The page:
#1569: Maggi Mi Goreng Perencah Kari Ori

The last of the batch of different Malaysian noodles sent to me by Annie T. over at MyKuali a while back – thank you again! This sounds good – curry mi goreng. I know that’s it’s curry from the word ‘kari,’ but I can’t figure out the ‘ori’ word. If anyone knows, please impart your fine wisdom! Let’s give these a try!

Here’s the back of the package (click image to enlarge). Looks to be meat free but check for yourself. To prepare, add noodle block to 400ml boiling water and cook for 3 minutes. In a separate bowl, combine liquid ingredients and powder seasoning. Drain noodles and combine with seasonings. Sprinkle fried onion on top and enjoy!

The noodle block.

Powder seasoning.

Smells like curry!

A triple sachet of seasoned oil, spicy sauce and sweet soy sauce.

A co-mingling of the three.

The garnish sachet.

Fried onions.

Finished (click image to enlarge). Added fried egg and coriander. The noodles had a thicker gauge to them than your standard instant mi goreng which was nice. The flavor was more curry than anything else – spicy too. I would have liked the curry to have played nicer with the other ingredients and allow their flavors to come through more, but it was still quite good. 4.0 out of 5.0 stars. EAN bar code 9556001184337.

 Lucky Peach Issue 10: The Street Food Issue – (from Amazon) – Lucky Peach is a quarterly journal of food and writing. Each issue focuses on a single theme, and explores that theme through essays, art, photography, and recipes. Less summary than survey, the street food issue takes to the world’s streets like a starved flâneur, flitting from birria in Mexico City to chicharron-studded tortillas in Buenos Aires, from chaat in Mumbai to gizzard noodle soup in Chiang Mai’s Lumpinee Boxing Stadium. This issue watches as children made stick bread in Copenhagen and shares a report on who’s eating all your cigarette butts (spoiler: microbes). For Jonathan Gold, the experience of eating street food is inseparable from time and place. Issue 10 also delves into the history of “Turkey in the Straw,” an ice-cream truck ditty that rings out across Los Angeles; spends a day with the Doughnut Luchador of East LA (doughnut slinger by day, luchador by night); and learns what happens, exactly, when you cook with charcoal, and what nixtamalizing does to corn. Plus, a look into the wondrous array of street sausages around the globe, the best of the wurst.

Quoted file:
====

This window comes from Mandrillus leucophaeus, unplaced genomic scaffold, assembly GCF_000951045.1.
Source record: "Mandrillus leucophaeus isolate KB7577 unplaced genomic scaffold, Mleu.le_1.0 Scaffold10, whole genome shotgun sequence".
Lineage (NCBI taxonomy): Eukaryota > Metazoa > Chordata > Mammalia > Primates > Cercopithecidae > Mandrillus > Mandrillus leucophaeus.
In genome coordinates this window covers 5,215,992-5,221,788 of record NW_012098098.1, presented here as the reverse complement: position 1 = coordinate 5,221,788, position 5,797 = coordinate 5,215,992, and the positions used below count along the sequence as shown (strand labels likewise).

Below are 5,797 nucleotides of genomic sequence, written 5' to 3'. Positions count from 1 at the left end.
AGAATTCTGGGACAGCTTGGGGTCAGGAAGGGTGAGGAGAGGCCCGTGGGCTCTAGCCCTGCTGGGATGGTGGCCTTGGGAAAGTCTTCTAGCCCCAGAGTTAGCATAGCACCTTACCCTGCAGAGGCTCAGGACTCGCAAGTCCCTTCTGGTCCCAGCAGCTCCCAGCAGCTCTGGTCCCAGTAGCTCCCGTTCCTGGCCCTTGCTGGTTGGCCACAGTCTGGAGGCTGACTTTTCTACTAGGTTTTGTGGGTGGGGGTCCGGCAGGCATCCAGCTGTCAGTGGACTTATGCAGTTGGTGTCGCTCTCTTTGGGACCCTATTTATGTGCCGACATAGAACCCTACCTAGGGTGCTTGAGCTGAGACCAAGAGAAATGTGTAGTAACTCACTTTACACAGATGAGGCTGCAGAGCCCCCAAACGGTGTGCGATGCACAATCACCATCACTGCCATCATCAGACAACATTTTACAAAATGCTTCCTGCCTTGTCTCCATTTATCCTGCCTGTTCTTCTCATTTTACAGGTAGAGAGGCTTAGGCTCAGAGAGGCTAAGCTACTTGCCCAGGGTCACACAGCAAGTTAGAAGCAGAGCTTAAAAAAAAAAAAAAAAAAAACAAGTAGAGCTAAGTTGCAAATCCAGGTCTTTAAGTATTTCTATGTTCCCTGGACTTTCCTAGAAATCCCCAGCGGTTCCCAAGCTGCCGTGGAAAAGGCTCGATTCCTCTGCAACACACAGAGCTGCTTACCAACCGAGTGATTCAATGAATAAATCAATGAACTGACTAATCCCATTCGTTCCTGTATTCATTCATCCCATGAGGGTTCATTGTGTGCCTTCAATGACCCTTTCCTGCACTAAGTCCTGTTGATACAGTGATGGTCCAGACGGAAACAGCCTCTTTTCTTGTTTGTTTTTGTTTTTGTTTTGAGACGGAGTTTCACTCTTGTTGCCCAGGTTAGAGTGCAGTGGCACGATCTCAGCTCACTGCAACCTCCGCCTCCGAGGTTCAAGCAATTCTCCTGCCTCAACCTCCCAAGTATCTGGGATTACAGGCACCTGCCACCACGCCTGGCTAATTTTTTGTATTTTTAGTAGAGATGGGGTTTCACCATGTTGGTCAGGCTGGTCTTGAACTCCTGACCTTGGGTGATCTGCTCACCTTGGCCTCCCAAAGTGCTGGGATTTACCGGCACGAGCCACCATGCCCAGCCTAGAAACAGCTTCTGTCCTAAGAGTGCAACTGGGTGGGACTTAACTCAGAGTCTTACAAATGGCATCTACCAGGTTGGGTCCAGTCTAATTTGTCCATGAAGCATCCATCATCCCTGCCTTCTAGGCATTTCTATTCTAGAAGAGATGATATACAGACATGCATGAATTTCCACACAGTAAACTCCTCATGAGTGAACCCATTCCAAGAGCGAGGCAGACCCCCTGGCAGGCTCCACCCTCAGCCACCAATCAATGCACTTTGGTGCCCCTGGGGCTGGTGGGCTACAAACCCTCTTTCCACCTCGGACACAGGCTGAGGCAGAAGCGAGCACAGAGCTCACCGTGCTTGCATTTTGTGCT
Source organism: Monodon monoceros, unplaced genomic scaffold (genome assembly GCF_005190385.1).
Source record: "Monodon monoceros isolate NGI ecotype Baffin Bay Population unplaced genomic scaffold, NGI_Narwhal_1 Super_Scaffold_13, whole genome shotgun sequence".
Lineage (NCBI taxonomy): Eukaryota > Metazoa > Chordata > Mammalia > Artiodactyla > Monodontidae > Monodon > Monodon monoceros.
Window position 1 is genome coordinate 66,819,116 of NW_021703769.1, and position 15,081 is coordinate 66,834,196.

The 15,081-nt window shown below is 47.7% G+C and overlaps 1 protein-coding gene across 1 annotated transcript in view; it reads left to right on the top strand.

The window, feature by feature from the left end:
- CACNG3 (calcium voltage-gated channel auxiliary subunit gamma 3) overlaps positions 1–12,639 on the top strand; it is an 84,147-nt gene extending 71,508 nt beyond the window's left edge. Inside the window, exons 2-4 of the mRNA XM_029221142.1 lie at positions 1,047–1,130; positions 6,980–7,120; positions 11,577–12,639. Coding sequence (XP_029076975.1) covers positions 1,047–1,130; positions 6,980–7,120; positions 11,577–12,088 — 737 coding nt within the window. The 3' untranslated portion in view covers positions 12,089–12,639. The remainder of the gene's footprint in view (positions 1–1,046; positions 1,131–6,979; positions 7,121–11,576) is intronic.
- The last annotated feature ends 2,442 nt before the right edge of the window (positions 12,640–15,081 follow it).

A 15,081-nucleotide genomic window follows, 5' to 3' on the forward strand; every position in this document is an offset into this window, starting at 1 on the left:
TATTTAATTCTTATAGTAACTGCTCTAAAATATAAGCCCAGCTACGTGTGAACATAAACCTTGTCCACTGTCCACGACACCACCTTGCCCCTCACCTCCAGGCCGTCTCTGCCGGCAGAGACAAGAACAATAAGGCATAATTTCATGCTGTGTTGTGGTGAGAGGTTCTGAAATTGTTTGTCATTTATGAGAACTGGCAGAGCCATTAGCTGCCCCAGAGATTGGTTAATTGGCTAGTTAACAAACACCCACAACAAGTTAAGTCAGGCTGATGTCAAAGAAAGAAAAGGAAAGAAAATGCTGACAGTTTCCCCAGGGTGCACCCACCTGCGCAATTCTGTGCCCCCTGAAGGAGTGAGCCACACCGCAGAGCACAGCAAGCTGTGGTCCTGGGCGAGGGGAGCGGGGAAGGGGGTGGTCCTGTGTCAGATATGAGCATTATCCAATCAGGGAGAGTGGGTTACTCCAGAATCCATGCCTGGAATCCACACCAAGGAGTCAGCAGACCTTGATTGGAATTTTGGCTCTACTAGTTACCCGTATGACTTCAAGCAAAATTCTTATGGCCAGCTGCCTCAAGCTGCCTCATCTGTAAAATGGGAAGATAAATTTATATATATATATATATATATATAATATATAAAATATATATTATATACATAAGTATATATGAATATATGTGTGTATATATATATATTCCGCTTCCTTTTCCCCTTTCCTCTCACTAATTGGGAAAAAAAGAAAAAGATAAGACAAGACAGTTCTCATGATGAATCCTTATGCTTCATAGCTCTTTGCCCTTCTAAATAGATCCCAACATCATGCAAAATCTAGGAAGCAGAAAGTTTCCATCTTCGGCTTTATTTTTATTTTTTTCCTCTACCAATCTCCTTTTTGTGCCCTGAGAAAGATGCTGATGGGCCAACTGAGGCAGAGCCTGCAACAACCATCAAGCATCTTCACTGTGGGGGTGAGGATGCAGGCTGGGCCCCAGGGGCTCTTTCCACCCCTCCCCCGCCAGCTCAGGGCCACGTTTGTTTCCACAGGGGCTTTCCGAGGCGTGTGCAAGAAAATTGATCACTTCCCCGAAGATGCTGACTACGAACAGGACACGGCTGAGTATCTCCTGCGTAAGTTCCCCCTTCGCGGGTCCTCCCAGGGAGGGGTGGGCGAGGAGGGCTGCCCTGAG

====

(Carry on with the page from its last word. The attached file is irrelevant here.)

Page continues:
A Maggi Mi Goreng Kari Ori TV advertisement.


  1. Hello Hans! “Ori” is a slang or a colloquial word used in Malaysia as a shortened form of the word “original”. It may have roots in perhaps the imitation/fake goods market, and then slowly made common particularly in the both in the computer hardware and mobile phone industry among consumers/end users and dealers to differentiate between the retail, OEM (original equipment manufacture), imported and fake/imitation versions. Its usage may have then spread to other industries/interests like food. In this case of Maggi’s noodles, “Ori” may mean the standard initial unaltered version among the other flavours, or perhaps also original in terms of how the curry’s authentic flavours would be similar to that of how grandma would make it or that famous curry hawker stall people would queue up for.

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